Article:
New proposed measure aims to curb Kansas City’s illegal dumping dilemma

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KANSAS CITY, Mo. -- A new proposal is taking aim at Kansas City's illegal dumping problem.

The city has said cleaning up the mess easily costs $2 million a year.

Abandoned lots are often littered with trash in the Historic Northeast. Neighbors say once one pile of trash shows up, people just add to it.

"It's everything you could imagine. Big things, little things, wrappers, tools, a lot of some construction waste like boards and concrete," said John Bordeau, who lives in the northeast area.

During  recent neighborhood clean-ups along Cliff Drive, volunteers shared how incredibly difficult it is to stay ahead of the problem.

"We'll clean it up or it'll get cleaned up, and then a week later, there's more. It's very frustrating," Bordeau said.

This week, Bordeau met with newly elected Kansas City Councilman Brandon Ellington. He's now sponsoring an ordinance, aimed at cracking down on the dumping dilemma.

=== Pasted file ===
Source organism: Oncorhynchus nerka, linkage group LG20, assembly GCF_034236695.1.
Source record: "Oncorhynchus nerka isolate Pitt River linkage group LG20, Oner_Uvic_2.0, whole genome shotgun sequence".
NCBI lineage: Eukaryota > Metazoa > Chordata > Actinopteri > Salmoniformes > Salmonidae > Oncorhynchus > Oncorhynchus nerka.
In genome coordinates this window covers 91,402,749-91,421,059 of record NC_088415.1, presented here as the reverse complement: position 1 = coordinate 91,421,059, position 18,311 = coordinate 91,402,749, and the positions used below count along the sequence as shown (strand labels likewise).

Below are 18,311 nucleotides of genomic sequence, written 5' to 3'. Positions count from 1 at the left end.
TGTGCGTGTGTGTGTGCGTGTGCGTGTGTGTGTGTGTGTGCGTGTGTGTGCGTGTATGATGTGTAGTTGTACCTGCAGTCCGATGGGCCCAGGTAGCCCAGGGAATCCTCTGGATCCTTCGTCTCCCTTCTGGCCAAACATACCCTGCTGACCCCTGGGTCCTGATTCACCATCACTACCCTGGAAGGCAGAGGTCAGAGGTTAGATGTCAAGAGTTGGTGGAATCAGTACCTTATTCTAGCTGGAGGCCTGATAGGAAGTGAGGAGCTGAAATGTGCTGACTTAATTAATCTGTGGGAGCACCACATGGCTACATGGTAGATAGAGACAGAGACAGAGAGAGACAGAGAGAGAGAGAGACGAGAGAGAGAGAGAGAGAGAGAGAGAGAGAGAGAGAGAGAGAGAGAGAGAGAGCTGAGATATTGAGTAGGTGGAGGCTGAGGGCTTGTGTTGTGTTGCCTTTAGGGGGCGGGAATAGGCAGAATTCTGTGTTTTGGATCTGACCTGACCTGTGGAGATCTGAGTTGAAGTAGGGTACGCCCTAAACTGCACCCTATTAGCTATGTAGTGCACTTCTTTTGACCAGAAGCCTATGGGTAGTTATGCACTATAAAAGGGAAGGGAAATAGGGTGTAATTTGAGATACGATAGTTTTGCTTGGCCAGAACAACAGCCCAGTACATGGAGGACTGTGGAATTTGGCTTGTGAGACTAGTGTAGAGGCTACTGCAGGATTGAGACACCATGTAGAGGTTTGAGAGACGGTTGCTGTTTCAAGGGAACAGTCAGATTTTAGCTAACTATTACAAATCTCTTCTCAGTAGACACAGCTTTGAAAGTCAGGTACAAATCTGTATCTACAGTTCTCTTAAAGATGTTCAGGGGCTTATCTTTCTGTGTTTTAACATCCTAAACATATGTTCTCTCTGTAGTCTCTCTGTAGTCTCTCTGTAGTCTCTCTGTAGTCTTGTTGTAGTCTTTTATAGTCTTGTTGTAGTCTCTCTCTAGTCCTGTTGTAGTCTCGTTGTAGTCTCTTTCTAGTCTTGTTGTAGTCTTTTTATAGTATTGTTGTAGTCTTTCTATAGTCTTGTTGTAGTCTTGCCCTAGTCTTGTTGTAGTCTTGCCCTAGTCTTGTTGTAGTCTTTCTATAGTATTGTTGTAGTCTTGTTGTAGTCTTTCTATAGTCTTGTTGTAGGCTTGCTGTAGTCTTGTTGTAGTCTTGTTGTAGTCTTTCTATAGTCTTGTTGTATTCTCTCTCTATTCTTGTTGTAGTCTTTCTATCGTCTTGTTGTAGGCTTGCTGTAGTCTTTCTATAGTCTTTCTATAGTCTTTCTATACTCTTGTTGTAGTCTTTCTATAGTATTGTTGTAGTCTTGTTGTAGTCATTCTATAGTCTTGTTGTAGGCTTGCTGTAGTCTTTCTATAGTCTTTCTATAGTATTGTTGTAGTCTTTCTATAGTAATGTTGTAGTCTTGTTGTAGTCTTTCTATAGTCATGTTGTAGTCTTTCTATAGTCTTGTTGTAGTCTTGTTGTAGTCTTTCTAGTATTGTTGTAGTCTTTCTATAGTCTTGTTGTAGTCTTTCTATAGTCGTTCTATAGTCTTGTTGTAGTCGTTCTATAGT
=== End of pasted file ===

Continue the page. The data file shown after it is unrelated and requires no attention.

He's proposing the city increase bulky item and lawn waste pick-ups and install more trash cans around the community, so waste doesn't end up where it shouldn't be.

"Any time you can provide more collection services for items, the better it is for the resident or the consumer. But it always comes at a cost," said Michael Shaw, Kansas City's solid waste manager.

Shaw said putting up more trash bins could probably be done easily, and he's hopeful when the city takes over trash collection from contractors in May 2020, bulky items could be picked up more often and on the same schedule with trash.

But the council has a lot of decisions ahead on what it wants the city's trash service to look like and how much residents will pay for it.

"We look forward to providing the level of services the citizens should receive with which their tax dollars should pay for," Shaw said.

Neighbors who deal with dumping hope the proposed ordinance moves forward -- and soon.

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